8 Pieces of Old School Parenting Advice That Wouldn't Fly Today

Every succeeding generation swears that kids these days have it too easy, but let's be honest maybe they do, at least in comparison to their parents or grandparents' generation. Old school parenting ranged from really uptight in some ways and then extremely lackadaisical in others, and some of the wisdom of that day and age seems downright bizarre today.

Here are 8 pieces of advice from old school parents that wouldn't fly today.

1. Weird Remedies.
Fussy, teething babies didn't have to fuss for long. Parents simply rubbed whisky on their baby's gums. It worked like a charm, but giving a baby hard liquor doesn't exactly sound like a good idea to me, especially considering all it takes is as much as a teaspoon of liquor to intoxicate a baby. For ear infections, parents were told to blow a little cigarette smoke in the child's ear, and instead of latex or silicone pacifiers, you gave your baby a sock with a little bit of sugar and milk on it. It's safe to say we've come along way.

2. "Don't come home till sundown!"
Parents safely assumed their kids were just fine even though they didn't know exactly where they were. It was perfectly acceptable to lock your kids outside and tell them not to come home till sundown. These days we give our kids cell phones and keep track of their every move (sometimes literally with GPS). I wonder whether we live in a different world now, or was it just that parents back then were a little naïve? Either way, I don't know many people who parent like this today.

3. Spare the rod, spoil the child.
Like it or not, you have to admit that as a society we've done a complete 180 when it comes to spankings and paddlings. When my parents were growing up, no one thought that there was anything wrong with spanking. Parents spanked. Teachers spanked. Heck, even the local store clerk was allowed to spank your kid if they were acting up. Children these days will never know the horror of going into the backyard to pick their own switch from a tree branch.

4. "Not in my house!"

Cussing was no joke. If your parents overheard you mumble a bad word, you were in for it. A dirty mouth needed to be washed out with soap, so that you'd think twice before talking that way again.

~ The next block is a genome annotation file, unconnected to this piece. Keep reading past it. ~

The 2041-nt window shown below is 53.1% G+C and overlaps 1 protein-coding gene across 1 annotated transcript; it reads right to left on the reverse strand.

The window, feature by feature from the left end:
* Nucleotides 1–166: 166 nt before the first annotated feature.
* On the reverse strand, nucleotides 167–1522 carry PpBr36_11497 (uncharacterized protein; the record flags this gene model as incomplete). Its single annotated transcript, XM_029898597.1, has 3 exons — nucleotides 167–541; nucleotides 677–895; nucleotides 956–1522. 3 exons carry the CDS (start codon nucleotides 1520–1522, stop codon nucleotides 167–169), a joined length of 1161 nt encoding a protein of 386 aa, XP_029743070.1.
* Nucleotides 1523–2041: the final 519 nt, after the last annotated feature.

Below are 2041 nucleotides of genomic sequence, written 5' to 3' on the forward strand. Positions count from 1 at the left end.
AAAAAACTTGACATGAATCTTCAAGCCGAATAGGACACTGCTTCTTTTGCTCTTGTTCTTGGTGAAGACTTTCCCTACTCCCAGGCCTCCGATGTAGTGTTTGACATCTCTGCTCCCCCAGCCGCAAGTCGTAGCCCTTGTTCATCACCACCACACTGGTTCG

5. Stop the Southpaws!
As if lefties didn't have enough working against them, parents and teachers would swat their kids/students' hands if they tried to write with their left hand. Research has since shown that children that are forced to write with their right hand often struggle with stuttering, reading problems, and other learning disabilities.

6. Safety First? Not so much…
Car seats from the 1960s and '70s were not designed to keep your child safe so much as they were to keep your child from climbing around the car, but that's assuming parents even had car seats. Most parents let their kids sit in their lap or allowed them to lie down in the back seat, and no one thought anything about hitching a ride in the back of a pickup.

7. Fight it out.
What's the best way to deal with a bully? My grandfather told me the best thing to do was get the first punch in. It was thought that children should learn to stand up for themselves and handle their own problems.

8. Cry baby.
Many parents believed it was best to spank your baby before bedtime so the crying would help put them to sleep. Still others insisted that you shouldn't hold your newborn too much because it would spoil them, and your baby would learn to manipulate you into holding them all the time. You won't hear this from child development experts these days. On the contrary, they'll tell you that you can't hold a newborn too much. Spoil away!

Before you shake your head in disbelief at some of these old school parenting techniques, keep in mind that one day other generations will look back at this current generation of parents and have critiques and criticisms of their own. I think it's safe to say that most old school parents were doing the best they could, and as my mom is quick to remind me - she (and other kids of that generation) turned out just fine.

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